LifeCycle Bows works with bowyers from around North America to craft innovative, high-quality longbows and recurves made from locally sourced and sustainably harvested native woods.
One of hunting’s most alluring aspects is being surrounded by nature, including rivers, lakes, forests, prairies, and the wildlife they hold. In part, traditional archery is so attractive, even addictive, because the wooden bow provides a tangible connection to our forests and to those hunters who came before us.
Obviously, Native American bows were made of woods that could be found nearby, such as white ash. Early production bows by companies like Bear and Ben Pearson relied on native species, such as sugar maple, but by the mid-1950s they were rapidly switching to exotics, such as rosewood from India or Brazil and bubinga from Africa. Today, most custom and traditional bows are made from mostly imported exotic wood species.
Our use of sustainably harvested North American woods is an ecologically and socially responsible alternative to using imported, exotic woods, which are sometimes cut unsustainably or illegally. Several common bow woods, such as bocote, cocobolo, zebrawood, and sapele are ranked as Vulnerable or Near Threatened by the IUCN and controlled by CITES.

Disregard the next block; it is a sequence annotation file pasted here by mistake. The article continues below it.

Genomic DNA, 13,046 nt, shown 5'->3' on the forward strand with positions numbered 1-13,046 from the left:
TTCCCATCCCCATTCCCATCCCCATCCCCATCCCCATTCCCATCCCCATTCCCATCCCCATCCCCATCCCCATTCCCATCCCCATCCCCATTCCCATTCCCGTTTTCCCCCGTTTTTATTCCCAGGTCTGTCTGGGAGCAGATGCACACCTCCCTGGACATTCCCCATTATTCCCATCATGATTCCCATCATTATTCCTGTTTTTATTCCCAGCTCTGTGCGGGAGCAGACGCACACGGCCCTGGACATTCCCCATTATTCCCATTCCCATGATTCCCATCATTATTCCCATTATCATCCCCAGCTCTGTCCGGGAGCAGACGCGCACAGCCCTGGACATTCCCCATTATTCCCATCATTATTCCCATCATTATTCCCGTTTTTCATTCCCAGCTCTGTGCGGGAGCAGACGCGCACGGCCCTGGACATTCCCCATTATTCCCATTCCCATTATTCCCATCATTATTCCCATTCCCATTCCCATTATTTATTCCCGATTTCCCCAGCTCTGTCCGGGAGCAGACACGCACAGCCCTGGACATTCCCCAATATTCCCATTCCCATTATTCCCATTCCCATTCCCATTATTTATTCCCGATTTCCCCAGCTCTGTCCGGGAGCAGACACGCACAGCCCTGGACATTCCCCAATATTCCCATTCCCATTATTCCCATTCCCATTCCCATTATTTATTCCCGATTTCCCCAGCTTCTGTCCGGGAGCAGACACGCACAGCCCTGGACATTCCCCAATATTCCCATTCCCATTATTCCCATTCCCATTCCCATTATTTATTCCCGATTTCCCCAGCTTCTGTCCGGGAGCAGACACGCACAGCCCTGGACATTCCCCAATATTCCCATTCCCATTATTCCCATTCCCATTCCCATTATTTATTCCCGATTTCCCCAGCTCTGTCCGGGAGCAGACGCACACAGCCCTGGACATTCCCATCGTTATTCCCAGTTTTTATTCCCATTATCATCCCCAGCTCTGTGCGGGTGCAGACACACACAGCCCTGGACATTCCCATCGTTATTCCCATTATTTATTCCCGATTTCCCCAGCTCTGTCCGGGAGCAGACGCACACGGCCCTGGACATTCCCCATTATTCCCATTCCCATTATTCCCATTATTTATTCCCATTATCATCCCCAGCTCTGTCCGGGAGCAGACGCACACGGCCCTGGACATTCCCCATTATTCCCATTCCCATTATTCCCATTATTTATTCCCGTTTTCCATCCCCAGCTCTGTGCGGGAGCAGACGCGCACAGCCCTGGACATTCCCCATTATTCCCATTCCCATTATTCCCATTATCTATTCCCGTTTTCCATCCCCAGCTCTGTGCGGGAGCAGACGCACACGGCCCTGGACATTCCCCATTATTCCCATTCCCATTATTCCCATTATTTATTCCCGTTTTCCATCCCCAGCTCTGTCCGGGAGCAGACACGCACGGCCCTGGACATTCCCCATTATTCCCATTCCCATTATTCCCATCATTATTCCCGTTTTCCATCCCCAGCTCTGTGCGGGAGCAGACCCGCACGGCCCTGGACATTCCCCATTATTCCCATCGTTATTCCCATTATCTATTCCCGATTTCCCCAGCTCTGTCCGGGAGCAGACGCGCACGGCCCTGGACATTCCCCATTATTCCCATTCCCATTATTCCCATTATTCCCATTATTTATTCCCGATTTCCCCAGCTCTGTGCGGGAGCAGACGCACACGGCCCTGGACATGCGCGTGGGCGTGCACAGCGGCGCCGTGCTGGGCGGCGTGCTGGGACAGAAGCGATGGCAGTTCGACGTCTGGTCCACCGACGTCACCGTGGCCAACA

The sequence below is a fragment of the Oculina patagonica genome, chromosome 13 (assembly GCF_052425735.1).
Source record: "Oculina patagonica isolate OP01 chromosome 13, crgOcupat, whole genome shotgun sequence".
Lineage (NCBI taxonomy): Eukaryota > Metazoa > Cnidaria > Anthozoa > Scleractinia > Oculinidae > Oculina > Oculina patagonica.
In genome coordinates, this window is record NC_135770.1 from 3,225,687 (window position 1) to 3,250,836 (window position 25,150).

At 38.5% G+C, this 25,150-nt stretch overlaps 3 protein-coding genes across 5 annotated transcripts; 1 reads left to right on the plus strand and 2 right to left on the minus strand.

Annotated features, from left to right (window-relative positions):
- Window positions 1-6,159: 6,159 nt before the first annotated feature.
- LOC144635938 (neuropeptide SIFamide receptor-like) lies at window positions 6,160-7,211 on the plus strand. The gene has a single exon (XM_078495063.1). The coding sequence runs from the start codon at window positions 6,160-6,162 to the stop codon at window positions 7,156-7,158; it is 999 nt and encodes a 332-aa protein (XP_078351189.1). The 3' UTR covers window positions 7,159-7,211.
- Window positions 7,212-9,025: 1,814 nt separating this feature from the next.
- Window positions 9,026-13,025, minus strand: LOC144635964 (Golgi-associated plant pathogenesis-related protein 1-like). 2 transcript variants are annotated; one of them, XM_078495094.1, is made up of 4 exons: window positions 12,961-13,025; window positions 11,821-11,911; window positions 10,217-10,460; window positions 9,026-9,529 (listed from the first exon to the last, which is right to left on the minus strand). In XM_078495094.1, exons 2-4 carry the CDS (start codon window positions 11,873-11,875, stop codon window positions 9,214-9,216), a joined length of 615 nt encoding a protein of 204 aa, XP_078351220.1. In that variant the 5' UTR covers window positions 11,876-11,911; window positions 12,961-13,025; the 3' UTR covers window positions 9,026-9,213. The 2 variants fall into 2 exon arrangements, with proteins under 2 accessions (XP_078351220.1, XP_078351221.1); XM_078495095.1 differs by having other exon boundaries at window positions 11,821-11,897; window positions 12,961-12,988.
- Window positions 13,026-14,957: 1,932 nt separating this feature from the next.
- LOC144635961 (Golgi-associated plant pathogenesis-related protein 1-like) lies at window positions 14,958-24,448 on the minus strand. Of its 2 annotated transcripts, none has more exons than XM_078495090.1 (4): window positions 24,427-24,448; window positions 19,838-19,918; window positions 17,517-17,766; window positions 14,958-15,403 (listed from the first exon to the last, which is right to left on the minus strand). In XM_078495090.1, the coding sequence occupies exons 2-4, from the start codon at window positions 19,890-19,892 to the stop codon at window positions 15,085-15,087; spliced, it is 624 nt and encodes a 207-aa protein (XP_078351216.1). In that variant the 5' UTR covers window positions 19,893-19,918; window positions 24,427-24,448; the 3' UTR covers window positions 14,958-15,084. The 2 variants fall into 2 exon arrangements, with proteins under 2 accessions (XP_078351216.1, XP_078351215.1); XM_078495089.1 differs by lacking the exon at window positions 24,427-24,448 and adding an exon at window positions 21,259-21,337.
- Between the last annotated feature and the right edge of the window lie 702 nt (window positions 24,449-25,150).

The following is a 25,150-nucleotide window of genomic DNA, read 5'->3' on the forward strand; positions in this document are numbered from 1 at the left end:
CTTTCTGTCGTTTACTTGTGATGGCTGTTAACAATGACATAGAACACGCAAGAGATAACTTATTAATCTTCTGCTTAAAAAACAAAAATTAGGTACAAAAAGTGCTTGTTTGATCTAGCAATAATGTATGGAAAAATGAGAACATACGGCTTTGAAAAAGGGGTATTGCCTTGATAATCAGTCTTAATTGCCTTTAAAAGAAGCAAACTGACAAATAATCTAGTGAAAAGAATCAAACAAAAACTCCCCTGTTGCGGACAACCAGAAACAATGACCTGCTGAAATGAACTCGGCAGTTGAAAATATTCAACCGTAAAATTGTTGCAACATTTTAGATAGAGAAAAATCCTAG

Buying locally and using native species reduces our environmental footprint, helps to employ American small businesses, and ensures that our woods are extracted sustainably.
All woods used in our bows adhere to at least one of the following sustainability standards:
1) Woods are harvested from family-owned woodlots under Best Management Practices and from as close as possible to the bowyer. This imbues LifeCycle Bows with the spirit of our native forests. A bow crafted in Texas should shine with pecan (Carya illinoinensis) and one from Pennsylvania should reek of black cherry (Prunus serotina).
2) Woods come from North American public lands and when possible are certified by the Forest Stewardship Council or Sustainable Forestry Initiative, LifeCycle Bows celebrates our rich and unique system of public lands and the hunter-conservationists who fought to establish them.
3) Woods are salvaged from small-scale cutting operations, such as tree removal or storm clean-up in urban and suburban landscapes, where logs and stumps were already headed for the landfill. Our city streets hold some of the oldest and most character-filled trees in North America, including many that stood witness as soldiers marched off to the Civil War or perhaps held the nests of now-extinct Passenger Pigeons.
Using native wood species does not mean sacrificing performance or beauty. We hand select woods for beauty and performance.
Every bow is delivered with a certificate, identifying the wood’s origin and describing each species.